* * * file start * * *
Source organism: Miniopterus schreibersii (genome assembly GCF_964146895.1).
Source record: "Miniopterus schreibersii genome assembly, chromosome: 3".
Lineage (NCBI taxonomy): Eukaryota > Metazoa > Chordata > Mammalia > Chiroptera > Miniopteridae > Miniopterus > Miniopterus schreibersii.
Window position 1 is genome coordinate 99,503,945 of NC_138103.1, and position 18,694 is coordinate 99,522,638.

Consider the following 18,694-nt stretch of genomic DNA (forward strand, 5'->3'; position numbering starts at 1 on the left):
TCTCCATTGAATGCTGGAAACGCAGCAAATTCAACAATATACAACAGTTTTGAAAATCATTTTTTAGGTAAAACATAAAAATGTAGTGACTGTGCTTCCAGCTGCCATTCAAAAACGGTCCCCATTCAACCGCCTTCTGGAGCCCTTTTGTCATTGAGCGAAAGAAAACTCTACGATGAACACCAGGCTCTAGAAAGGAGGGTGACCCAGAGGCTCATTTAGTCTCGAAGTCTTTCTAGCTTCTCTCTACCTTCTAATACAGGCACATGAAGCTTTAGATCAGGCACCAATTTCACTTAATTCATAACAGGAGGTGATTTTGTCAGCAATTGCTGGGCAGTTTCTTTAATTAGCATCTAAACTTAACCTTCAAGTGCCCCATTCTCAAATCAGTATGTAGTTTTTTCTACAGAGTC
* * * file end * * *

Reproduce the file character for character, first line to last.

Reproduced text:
Source organism: Miniopterus schreibersii (genome assembly GCF_964146895.1).
Source record: "Miniopterus schreibersii genome assembly, chromosome: 3".
Lineage (NCBI taxonomy): Eukaryota > Metazoa > Chordata > Mammalia > Chiroptera > Miniopteridae > Miniopterus > Miniopterus schreibersii.
Window position 1 is genome coordinate 99,503,945 of NC_138103.1, and position 18,694 is coordinate 99,522,638.

Consider the following 18,694-nt stretch of genomic DNA (forward strand, 5'->3'; position numbering starts at 1 on the left):
TCTCCATTGAATGCTGGAAACGCAGCAAATTCAACAATATACAACAGTTTTGAAAATCATTTTTTAGGTAAAACATAAAAATGTAGTGACTGTGCTTCCAGCTGCCATTCAAAAACGGTCCCCATTCAACCGCCTTCTGGAGCCCTTTTGTCATTGAGCGAAAGAAAACTCTACGATGAACACCAGGCTCTAGAAAGGAGGGTGACCCAGAGGCTCATTTAGTCTCGAAGTCTTTCTAGCTTCTCTCTACCTTCTAATACAGGCACATGAAGCTTTAGATCAGGCACCAATTTCACTTAATTCATAACAGGAGGTGATTTTGTCAGCAATTGCTGGGCAGTTTCTTTAATTAGCATCTAAACTTAACCTTCAAGTGCCCCATTCTCAAATCAGTATGTAGTTTTTTCTACAGAGTC